The Children's Book Garden

Reading and weeding through the best and worst of children's literature

Heather Has Two Commies – I mean, Mommies August 3, 2011

(Dumb title, sure, but one of them does have a No Nukes t-shirt.)

First of all, I just have to give mad props to author Leslea Newman for two things:

1) Writing this book in the first place – it took a lot of courage

2) Amending the book for a later addition that still gets the message across but removes the age-inappropriate specifics of artificial insemination and pregnancy that I think must have helped make the book as controversial as it became on first publishing.

I personally like that Heather Has Two Mommies features not just Heather and her moms but a range of family structures.

I do wish there were more books that featured gay parents. Tthe main fault of this book in my view is not that it talks about two moms, or even the old addition with the very explicit details of human reproduction, but that it has a mission. Not a point of view, a theme, but a mission. It knows it’s the only book about two moms, and it was written to Be That Book.

It tries to do everything in just one book – represent women in unconventional work roles, show happy kids with gay parents, present an inclusive range of family types that borders on the super-cheesy… Thus it tends to read like a lesson in being liberal more than a real story.

 

The Issue with Issue Books

Most books written “about” a kid’s issue – starting preschool, bullying, saying goodbye, using manners, getting a new sibling, divorce – tend to read like this – as thinly veiled instructional manuals that only pose as a story. Generated from the desire to teach a fact as opposed to a desire to express a truth, these books strain to achieve beauty, rhythm, humor, genuine emotion.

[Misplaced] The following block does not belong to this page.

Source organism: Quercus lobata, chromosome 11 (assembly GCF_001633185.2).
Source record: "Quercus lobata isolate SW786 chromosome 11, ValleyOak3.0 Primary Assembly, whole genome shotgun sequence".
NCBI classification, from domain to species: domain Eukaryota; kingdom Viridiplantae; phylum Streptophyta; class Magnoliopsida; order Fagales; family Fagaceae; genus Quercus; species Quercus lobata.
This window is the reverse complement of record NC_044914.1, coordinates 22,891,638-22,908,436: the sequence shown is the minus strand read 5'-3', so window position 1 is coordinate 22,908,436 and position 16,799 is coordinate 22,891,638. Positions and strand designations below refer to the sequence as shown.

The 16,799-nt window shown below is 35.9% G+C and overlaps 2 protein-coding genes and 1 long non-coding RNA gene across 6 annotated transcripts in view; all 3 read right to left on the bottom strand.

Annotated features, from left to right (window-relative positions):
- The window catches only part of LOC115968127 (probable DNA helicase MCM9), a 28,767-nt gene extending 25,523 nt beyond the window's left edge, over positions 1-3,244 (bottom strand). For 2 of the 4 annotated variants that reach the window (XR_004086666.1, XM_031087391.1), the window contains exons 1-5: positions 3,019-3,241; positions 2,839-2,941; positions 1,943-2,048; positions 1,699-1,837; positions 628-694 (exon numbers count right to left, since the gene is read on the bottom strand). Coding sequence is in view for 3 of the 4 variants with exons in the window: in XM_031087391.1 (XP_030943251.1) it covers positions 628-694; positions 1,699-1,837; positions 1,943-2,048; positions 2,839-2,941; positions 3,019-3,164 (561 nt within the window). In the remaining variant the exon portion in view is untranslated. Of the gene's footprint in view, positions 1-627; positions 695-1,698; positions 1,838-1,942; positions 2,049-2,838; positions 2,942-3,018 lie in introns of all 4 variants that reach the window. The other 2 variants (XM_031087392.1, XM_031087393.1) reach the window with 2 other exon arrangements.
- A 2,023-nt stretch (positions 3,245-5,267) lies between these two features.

There’s something manipulative about this kind of story that I just plain don’t like. I don’t like it when a children’s book – or video, for that matter – tries to make hard things in life fun or easy with entertaining ploys to distract or trick the kid into brushing her teeth or going potty.

Yes, books teach us; most of what I know about the world came from novels (sometimes accurate, sometimes not). But don’t use a lame storyline, a bright shiny object, to attract attention and slip the medicine in while they’re not looking. For one thing, it doesn’t work. For another thing, it’s boring and it sucks to read.

Books That Teach That Work

On the other hand, books that are upfront about their educational intentions work. (Go figure.)

The series by Joy Wilt that includes You’re All Right explicitly set out to clue kids into their bodies, emotions – what it means to be a person, have accidents, make mistakes, and my kids love them. They’re long, but the comic-like artwork is fun, simple, and the concepts are clear, and good conversation-starters.

Most straightforward science books we have, too, tend to be involving.

Conclusion: Either write fiction or nonfiction – don’t write nonfiction and dress it up like fiction. It’s condescending. And kids can sniff that out, even when it’s coming from a book.

 

The Problem with the Penguin Book November 3, 2009

s-GAY-PENGUIN-BOOK-large… is not, as many have complained, that it makes homosexual dads raising a child seem normal – rather, the book’s framework of normal has the opposite effect.